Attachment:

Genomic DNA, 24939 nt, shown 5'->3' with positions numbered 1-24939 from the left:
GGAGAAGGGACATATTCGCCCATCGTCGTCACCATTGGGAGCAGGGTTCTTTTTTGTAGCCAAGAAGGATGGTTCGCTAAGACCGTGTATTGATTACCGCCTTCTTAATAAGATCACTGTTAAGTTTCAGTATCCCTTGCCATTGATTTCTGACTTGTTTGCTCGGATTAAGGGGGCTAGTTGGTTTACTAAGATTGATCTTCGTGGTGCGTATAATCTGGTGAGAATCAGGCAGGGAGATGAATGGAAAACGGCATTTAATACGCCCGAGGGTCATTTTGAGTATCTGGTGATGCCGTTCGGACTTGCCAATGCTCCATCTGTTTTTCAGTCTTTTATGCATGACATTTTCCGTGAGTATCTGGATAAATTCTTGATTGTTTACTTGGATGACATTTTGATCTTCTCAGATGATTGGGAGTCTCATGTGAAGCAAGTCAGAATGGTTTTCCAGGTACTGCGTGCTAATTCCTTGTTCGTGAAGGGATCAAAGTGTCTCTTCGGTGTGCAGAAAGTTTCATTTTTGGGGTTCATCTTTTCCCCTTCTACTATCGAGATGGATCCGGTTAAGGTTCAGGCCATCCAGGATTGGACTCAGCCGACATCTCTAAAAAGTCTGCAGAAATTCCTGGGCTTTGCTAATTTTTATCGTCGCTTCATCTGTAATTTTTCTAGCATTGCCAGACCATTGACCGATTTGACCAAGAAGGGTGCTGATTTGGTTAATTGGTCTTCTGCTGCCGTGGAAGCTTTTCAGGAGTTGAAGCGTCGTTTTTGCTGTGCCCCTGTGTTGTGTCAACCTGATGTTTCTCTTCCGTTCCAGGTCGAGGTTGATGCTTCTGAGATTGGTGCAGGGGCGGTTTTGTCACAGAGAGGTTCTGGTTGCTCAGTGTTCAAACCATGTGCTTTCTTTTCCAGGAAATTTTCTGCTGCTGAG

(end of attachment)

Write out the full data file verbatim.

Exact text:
Genomic DNA, 24939 nt, shown 5'->3' with positions numbered 1-24939 from the left:
GGAGAAGGGACATATTCGCCCATCGTCGTCACCATTGGGAGCAGGGTTCTTTTTTGTAGCCAAGAAGGATGGTTCGCTAAGACCGTGTATTGATTACCGCCTTCTTAATAAGATCACTGTTAAGTTTCAGTATCCCTTGCCATTGATTTCTGACTTGTTTGCTCGGATTAAGGGGGCTAGTTGGTTTACTAAGATTGATCTTCGTGGTGCGTATAATCTGGTGAGAATCAGGCAGGGAGATGAATGGAAAACGGCATTTAATACGCCCGAGGGTCATTTTGAGTATCTGGTGATGCCGTTCGGACTTGCCAATGCTCCATCTGTTTTTCAGTCTTTTATGCATGACATTTTCCGTGAGTATCTGGATAAATTCTTGATTGTTTACTTGGATGACATTTTGATCTTCTCAGATGATTGGGAGTCTCATGTGAAGCAAGTCAGAATGGTTTTCCAGGTACTGCGTGCTAATTCCTTGTTCGTGAAGGGATCAAAGTGTCTCTTCGGTGTGCAGAAAGTTTCATTTTTGGGGTTCATCTTTTCCCCTTCTACTATCGAGATGGATCCGGTTAAGGTTCAGGCCATCCAGGATTGGACTCAGCCGACATCTCTAAAAAGTCTGCAGAAATTCCTGGGCTTTGCTAATTTTTATCGTCGCTTCATCTGTAATTTTTCTAGCATTGCCAGACCATTGACCGATTTGACCAAGAAGGGTGCTGATTTGGTTAATTGGTCTTCTGCTGCCGTGGAAGCTTTTCAGGAGTTGAAGCGTCGTTTTTGCTGTGCCCCTGTGTTGTGTCAACCTGATGTTTCTCTTCCGTTCCAGGTCGAGGTTGATGCTTCTGAGATTGGTGCAGGGGCGGTTTTGTCACAGAGAGGTTCTGGTTGCTCAGTGTTCAAACCATGTGCTTTCTTTTCCAGGAAATTTTCTGCTGCTGAG